The Fabelmans turns the camera on Spielberg to uneven results, but it still brings the magic of cinema

For every hokey, on-the-nose beat, there’s a counter with a transcendent sequence that conveys the sense of escapism that only the movies can bring.

The Fabelmans. // Courtesy of Universal Pictures

In the post-Roma age, it feels inevitable that respected directors all eventually turn their cameras on themselves, with results ranging from moving to pedantic to pretentious. The latest (and, for a certain subset of movie fans at least, the most anticipated) of these is Steven Spielberg’s The Fabelmans, a semi-autobiographical exploration of Spielberg’s formative years as a movie fan and budding director. The result is mainstream cinema at its finest, with a few sequences sure to be etched into film history for decades to come.

When we first meet Sammy Fabelman (Mateo Zoryon) he’s about to see his first movie with his parents: Cecil B. DeMille’s The Greatest Show on Earth. It will be the happiest moment he, his brilliant workaholic father Burt (Paul Dano) and artistically-inclined mother Mitzi (Michelle Williams) ever share.

Instantly obsessed with motion pictures, Sammy starts making home movies with his sisters as a way to expel whatever demons may be clogging up his head, and create a barrier between him and the harsh realities of the world.

Sammy’s journey from young enthusiast to gifted amateur to struggling college dreamer is paralleled by the trek his middle-class Jewish family makes from New Jersey to Phoenix and ultimately Los Angeles as Burt’s career develops. Each location plays a pivotal role not only in the growth of Sammy’s talent, but also the deepening chasm between himself and the rest of his family.

Sammy’s parents wrestle with growing tensions in their marriage and a complicated relationship with their family friend Bennie (Seth Rogen), which causes additional family fracturing.

The Fabelmans soars when Spielberg focuses on Sammy’s budding relationship with film itself. His mother and father each represent figures of art and commerce, alternately inspiring him and attempting to keep him tethered to the ground. As Sammy ages, he finds himself torn between his parents, and his teenage years (played by Gabriel LaBelle) are spent trying to distance himself from them both.

Over the past decade, Spielberg has regularly collaborated with playwright Tony Kushner (who also writes the script here) to great success, from historical backroom politics (Lincoln) to revitalizing a beloved Broadway staple (West Side Story). This time the theatrical flair doesn’t match as well with a mainly episodic drama, which leads to unexpected consequences for the actors wrangling the dialogue.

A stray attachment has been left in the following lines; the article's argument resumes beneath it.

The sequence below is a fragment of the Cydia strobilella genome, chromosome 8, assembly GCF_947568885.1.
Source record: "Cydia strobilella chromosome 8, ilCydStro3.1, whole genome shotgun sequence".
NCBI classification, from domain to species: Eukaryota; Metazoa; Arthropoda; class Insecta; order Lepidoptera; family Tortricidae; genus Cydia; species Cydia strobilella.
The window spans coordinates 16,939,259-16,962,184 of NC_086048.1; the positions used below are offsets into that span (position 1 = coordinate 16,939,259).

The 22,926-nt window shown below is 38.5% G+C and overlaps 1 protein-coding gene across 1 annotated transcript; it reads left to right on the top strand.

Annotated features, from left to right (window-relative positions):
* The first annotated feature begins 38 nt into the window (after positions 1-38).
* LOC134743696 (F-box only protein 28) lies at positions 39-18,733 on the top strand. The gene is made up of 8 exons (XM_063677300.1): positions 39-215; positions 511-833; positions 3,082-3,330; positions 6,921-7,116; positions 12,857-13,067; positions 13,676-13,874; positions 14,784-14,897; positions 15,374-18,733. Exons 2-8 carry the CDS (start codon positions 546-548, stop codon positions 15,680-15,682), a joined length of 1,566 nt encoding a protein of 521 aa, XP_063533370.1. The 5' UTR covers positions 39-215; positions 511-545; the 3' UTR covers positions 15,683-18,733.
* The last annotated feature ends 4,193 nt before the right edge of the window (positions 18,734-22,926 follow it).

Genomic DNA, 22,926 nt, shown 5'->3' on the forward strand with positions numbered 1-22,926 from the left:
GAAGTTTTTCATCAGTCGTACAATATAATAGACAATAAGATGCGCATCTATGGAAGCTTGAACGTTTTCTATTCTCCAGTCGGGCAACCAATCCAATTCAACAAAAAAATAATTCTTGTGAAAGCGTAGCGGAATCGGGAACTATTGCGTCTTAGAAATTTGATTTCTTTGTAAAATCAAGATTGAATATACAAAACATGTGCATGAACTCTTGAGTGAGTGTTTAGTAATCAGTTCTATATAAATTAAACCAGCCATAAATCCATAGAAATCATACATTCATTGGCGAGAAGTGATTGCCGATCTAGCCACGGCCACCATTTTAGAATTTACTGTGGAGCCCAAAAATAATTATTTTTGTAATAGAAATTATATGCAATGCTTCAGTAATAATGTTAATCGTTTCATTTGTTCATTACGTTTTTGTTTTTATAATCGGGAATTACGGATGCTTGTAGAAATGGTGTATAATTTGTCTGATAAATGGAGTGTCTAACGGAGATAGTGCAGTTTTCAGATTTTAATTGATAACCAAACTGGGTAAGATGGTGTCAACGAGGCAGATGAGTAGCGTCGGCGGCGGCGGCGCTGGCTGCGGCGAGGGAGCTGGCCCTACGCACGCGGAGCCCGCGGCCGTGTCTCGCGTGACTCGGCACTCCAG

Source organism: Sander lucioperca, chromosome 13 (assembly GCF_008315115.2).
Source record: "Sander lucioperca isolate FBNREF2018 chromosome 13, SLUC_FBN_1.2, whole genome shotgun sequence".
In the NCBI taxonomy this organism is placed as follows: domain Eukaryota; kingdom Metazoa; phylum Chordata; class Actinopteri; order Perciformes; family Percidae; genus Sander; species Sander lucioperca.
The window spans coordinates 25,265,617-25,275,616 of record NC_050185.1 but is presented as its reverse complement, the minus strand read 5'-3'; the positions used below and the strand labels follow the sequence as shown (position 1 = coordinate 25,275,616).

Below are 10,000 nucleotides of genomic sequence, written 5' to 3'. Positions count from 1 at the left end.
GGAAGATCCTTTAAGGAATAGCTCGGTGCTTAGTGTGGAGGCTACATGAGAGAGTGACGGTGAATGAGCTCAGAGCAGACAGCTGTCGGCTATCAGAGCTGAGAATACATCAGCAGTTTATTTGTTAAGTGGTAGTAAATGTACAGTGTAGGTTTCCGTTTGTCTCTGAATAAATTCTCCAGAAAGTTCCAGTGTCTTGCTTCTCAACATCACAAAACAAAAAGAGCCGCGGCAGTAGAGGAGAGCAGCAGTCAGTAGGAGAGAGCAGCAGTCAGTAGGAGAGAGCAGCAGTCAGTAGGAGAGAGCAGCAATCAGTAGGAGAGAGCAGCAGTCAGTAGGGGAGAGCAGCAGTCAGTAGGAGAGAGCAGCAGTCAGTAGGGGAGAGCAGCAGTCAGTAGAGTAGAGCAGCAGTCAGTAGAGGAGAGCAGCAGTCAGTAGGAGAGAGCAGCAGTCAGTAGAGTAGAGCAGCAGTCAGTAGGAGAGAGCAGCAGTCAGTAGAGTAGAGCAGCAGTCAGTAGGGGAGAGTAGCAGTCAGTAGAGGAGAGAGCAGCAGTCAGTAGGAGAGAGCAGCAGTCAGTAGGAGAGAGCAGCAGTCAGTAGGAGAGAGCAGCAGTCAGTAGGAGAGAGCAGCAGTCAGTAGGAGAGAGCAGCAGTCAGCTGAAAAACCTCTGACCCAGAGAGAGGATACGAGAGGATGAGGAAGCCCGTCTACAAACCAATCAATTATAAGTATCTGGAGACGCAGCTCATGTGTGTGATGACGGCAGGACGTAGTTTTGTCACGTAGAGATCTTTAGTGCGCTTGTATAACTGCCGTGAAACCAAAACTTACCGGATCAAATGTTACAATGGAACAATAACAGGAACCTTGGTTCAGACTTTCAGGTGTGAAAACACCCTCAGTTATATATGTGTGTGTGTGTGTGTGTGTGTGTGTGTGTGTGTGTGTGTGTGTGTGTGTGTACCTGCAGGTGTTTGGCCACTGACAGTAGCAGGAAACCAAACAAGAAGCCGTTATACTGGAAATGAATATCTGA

Dano and Williams are fantastic talents but watching them shift suddenly between histrionics and subtlety presents a bit of whiplash. Of the two, Williams is asked to shoulder the heavier load, coming across as a woman constantly in the process of a mental breakdown—a development that’s never satisfyingly investigated or explored, but does involve a bizarre dance, a lot of crying and, at one point, an ill-advised pet monkey.

Tthe dramatic extremes of The Fabelmans also bring about its best performances.

Rogen is impressively restrained as Bennie, whose constant presence and charm prove a formidable force in the lives of the Fabelman parents and, by extension, their children. He’s only bested by Judd Hirsch and David Lynch, who each show up for only one scene, but those scenes are two of the film’s most memorable.

Other parts of The Fabelmans suffer from a lack of nuance. The film’s second half, diving into the dissolution of Mitzi and Burt’s marriage and Sammy’s experiences with antisemitism at his northern California high school are treated with the hamfisted zeal of an after-school special. Sammy is also physically smaller than many of his classmates, making him easy pickings for bullies. Spielberg emphasizes this by packing the frame with actors who are clearly full-grown adults playing high school students, which feels more than a little odd.

Fortunately, for all its tonal see-sawing, Spielberg’s name is still on the marquee, and that counts for a lot. Even Spielberg’s lesser works still have moments that stand among the best of their given year of release, and The Fabelmans is no different.

For every hokey, on-the-nose beat, there’s a counter with a transcendent sequence that conveys the sense of escapism that only the movies can bring.

Categories: Movies